Hong Kong

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Type of System

The legal system of the Hong Kong Special Administrative Region (the HKSAR) differs from that of the majority of the People’s Republic of China (the PRC) and is based on the common law. This is because Hong Kong was previously a British colony. On 1 July 1997 Hong Kong was handed back to the PRC.

The Basic Law and the Continuation of the Existing Legal System after 1 July 1997

The constitutional framework of the HKSAR is provided by the Basic Law. It has been enacted by the National People’s Congress (the NPC) of the PRC under Article 31 of the Chinese Constitution.

The Joint Declaration of the Government of the United Kingdom of Great Britain and Northern Ireland and the Government of the PRC on the Question of Hong Kong (the Joint Declaration) and the Basic Law guarantee the continuance of the pre-existing legal system after the PRC regained sovereignty over Hong Kong on 1 July 1997.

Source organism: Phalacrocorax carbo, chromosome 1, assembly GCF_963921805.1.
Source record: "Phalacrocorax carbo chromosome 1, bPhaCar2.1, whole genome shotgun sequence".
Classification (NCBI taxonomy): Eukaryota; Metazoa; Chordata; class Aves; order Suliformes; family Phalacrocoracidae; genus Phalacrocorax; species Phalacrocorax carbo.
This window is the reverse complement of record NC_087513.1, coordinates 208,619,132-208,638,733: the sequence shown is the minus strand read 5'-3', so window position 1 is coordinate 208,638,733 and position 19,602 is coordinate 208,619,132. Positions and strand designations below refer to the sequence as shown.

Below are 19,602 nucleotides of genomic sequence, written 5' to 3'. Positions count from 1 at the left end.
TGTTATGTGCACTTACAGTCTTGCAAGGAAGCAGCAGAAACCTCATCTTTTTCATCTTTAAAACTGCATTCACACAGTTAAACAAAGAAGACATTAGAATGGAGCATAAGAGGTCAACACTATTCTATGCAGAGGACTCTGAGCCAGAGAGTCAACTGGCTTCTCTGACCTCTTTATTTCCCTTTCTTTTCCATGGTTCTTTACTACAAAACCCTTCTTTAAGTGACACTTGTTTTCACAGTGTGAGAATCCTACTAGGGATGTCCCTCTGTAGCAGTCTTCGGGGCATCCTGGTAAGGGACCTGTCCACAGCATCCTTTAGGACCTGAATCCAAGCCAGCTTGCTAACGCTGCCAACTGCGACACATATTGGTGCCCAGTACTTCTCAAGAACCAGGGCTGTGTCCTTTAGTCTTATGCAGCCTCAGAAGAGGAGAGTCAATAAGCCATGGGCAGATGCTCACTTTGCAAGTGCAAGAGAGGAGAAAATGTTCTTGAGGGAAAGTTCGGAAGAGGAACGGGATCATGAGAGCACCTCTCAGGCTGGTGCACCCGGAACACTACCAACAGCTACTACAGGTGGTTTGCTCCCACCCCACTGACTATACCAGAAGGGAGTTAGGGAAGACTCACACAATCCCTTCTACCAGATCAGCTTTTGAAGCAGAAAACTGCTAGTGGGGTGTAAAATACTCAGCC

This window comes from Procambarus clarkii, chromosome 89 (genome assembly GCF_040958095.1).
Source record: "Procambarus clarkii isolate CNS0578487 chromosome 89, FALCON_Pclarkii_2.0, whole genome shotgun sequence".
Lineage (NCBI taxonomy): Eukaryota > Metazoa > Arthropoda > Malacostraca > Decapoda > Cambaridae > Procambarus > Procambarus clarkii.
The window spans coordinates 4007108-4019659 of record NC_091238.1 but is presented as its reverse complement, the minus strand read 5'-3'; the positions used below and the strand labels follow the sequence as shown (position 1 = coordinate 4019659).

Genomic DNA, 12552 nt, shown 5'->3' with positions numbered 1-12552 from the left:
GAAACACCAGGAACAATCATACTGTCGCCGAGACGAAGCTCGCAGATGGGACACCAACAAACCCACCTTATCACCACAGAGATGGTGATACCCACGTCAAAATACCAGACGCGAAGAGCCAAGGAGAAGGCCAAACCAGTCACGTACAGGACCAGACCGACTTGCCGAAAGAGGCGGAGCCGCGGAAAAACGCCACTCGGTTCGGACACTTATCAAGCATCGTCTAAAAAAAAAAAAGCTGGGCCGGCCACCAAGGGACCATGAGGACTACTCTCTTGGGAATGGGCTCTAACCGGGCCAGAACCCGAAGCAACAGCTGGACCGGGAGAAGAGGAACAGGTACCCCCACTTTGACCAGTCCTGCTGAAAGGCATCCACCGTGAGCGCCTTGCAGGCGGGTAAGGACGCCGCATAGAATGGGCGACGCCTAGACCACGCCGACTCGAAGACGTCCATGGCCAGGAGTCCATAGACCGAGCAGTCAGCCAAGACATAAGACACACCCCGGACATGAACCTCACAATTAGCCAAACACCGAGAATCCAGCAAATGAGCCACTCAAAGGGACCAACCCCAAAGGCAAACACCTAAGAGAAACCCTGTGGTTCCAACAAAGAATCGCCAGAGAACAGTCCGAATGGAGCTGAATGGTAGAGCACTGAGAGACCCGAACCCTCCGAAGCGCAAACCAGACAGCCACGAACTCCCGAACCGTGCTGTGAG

The laws in force in Hong Kong before 1 July 1997 continued to apply in the HKSAR after that date except for those which contravened the Basic Law. Some legislation was adapted to ensure compliance with the Basic Law and to reflect Hong Kong’s status as a Special Administrative Region of the PRC.

The Courts

The existing courts and tribunals were re-established on 1 July 1997 although some were renamed. The Hong Kong Court of Final Appeal was established to replace the Judicial Committee of the Privy Council as the highest court of appeal. All serving judges were reappointed by the HKSAR’s Chief Executive on 1 July 1997.

Pursuant to the Basic Law, judges from other common law jurisdictions may be invited to sit on the Court of Final Appeal.

The courts in Hong Kong are the following:

  • Magistrates’ Court
  • District Court
  • Court of First Instance (the CFI)
  • Court of Appeal
  • Court of Final Appeal

The Laws

The laws in force in the HKSAR are:

  • (a) the Basic Law; [1]
  • (b) the 12 national laws listed in Annex III to the Basic Law as applied to the HKSAR by way of promulgation or legislation;